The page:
The New Way to Manage Neck Pain (That Decreases Opioid Prescriptions and Lowers Cost)

In Headache, Neck Pain by Seth Peterson, Physical Therapist Oro Valley

For most of us, it’s not news that our healthcare system doesn’t spend money in the right places.  We spend far more per capita on healthcare than any other country in the world,1and our outcomes–when it comes to the vast majority of orthopedic issues– aren’t any better.   

The News

For those of you with neck pain, don’t hang your head.  Luckily for all of us, there are researchers who study these sorts of things.  A study recently published in BMC Health Services looked at 308 patients with neck pain over the course of 1 year.2  The researchers wanted to find out if going to a physical therapist earlier when you have neck pain leads to better outcomes. The results were pretty astounding.  The main findings of the study were as follows:

1.) Going to PT later cost $2,172 more in total costs than going to PT earlier.

2.) Of all of the patients (who went to a physician first), almost 63% got an opioid prescription for their neck pain.  Prescribing opioids this early in the process is not recommended, as about 1 in 4 people prescribed opioids has trouble getting off of them.

3.) The group that went to PT late had almost 3 times greater risk of getting an opiod prescription.

4.) The group that went to PT later had a higher rate of spinal injections and imaging.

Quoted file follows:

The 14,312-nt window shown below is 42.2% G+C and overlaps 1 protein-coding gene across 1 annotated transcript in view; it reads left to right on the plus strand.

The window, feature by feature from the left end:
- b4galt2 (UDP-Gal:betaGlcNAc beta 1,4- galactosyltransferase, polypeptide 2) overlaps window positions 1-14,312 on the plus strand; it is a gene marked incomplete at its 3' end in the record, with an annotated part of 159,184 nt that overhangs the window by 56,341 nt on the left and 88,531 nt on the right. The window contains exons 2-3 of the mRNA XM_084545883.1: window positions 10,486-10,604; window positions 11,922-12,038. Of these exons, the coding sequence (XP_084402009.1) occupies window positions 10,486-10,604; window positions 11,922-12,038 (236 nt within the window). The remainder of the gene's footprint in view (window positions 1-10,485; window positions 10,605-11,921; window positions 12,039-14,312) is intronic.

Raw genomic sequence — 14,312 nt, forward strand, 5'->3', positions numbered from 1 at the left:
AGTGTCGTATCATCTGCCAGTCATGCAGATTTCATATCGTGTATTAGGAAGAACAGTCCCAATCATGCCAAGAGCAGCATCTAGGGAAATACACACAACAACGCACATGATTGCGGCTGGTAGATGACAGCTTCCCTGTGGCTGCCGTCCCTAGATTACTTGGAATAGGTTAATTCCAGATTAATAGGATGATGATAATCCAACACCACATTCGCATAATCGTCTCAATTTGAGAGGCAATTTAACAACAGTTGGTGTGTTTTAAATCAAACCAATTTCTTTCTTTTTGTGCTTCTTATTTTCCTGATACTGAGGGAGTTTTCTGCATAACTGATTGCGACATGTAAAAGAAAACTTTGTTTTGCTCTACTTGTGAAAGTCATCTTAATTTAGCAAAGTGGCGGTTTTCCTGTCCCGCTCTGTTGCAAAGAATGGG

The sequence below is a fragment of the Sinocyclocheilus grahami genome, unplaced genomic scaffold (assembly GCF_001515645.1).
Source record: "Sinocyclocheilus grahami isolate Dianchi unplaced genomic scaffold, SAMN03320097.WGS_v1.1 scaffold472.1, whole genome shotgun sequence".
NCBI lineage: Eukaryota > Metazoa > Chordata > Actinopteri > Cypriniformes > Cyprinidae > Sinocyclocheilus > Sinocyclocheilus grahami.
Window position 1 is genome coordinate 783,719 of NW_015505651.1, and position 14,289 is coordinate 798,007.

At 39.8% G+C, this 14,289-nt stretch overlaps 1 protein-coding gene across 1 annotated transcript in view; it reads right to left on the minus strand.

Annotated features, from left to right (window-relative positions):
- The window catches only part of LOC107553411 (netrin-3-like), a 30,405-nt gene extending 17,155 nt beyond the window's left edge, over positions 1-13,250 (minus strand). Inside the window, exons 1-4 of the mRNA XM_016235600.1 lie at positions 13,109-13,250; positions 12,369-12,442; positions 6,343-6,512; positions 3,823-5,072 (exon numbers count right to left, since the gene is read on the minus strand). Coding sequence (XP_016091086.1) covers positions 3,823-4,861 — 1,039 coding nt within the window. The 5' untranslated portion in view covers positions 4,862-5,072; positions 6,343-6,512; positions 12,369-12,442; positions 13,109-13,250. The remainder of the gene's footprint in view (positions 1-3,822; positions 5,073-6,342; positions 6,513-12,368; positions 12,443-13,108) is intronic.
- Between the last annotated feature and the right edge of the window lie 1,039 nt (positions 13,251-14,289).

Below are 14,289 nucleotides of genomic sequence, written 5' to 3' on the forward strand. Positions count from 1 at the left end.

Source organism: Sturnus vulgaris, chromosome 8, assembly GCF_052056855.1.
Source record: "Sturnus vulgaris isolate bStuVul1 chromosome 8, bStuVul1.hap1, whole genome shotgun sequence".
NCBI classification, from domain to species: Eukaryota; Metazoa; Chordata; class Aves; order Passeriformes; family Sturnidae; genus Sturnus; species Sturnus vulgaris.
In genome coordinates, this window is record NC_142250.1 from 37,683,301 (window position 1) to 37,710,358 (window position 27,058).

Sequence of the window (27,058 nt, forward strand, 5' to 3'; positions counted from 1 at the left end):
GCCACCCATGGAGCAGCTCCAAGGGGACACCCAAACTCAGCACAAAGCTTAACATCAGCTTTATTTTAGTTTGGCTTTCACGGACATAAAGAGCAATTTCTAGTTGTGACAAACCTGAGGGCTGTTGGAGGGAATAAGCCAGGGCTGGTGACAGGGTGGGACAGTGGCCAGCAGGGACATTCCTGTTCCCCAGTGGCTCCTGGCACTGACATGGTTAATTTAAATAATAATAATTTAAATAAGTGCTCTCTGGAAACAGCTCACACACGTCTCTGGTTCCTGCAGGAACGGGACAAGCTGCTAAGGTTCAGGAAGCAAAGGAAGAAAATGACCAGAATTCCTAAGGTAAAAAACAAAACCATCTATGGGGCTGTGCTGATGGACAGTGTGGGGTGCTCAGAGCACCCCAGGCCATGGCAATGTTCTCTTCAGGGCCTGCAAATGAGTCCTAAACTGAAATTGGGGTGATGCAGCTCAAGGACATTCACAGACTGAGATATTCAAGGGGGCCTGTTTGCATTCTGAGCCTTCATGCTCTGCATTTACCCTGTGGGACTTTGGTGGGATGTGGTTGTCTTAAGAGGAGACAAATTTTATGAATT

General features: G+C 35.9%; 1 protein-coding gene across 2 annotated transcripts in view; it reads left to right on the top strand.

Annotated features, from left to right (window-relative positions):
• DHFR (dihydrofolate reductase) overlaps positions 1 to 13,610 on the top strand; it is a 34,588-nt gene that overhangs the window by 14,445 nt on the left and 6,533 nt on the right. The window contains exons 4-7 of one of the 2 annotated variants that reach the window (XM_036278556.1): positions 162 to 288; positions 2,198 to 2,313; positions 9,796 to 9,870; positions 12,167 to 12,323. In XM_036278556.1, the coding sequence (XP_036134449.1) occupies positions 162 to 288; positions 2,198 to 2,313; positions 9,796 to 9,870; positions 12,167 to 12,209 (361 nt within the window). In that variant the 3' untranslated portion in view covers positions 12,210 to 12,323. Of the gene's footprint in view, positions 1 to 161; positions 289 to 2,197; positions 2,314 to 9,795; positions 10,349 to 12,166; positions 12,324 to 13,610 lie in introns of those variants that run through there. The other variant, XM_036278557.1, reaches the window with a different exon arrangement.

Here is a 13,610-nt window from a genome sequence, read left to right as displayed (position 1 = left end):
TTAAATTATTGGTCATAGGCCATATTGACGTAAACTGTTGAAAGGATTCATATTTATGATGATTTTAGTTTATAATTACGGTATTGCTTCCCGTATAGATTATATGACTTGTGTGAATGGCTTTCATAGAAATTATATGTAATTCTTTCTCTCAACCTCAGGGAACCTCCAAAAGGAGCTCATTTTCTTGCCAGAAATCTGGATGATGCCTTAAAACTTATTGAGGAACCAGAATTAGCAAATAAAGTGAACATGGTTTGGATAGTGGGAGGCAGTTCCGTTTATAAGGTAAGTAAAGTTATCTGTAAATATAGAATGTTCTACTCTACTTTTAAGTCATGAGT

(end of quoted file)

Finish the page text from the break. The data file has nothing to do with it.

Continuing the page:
What Does This Mean?

This is one in a number of studies now to show that initiating physical therapy early in the course of someone’s pain leads to lower costs and better healthcare outcomes.  Check out some of our previous blog posts to see other examples. 

Most states (including Arizona) now have unrestricted access to physical therapy.  This means that you, as a patient, have the ability to decide whether you want to go to physical therapy first –and no referral is needed to do so.  However, if you want to use your insurance, you may be surprised to find that your insurance company has put up barriers to use.  These can include requirements for a referral or pre-authorization.  In reality, the insurance company is hoping that you either make a mistake or get so discouraged that you don’t use them at all.

The great news is – as a patient, you have the ability to make the best decision for your own health. This is yet another study that supports early access to physical therapy being hugely impactful in terms of cost and healthcare use.  If you’d like to discuss coming to physical therapy for neck pain that is interfering with your life, shoot us a message or give us a call.  


  1. How does health spending in the U.S. compare to other countries? Peterson-Kaiser Health System Tracker Accessed June 29, 2019.
  2. 2.    Horn ME, Fritz JM. Timing of physical therapy consultation on 1-year healthcare utilization and costs in patients seeking care for neck pain: a retrospective cohort. BMC Health Services Research. 2018;18(1):887. doi:10.1186/s12913-018-3699-0.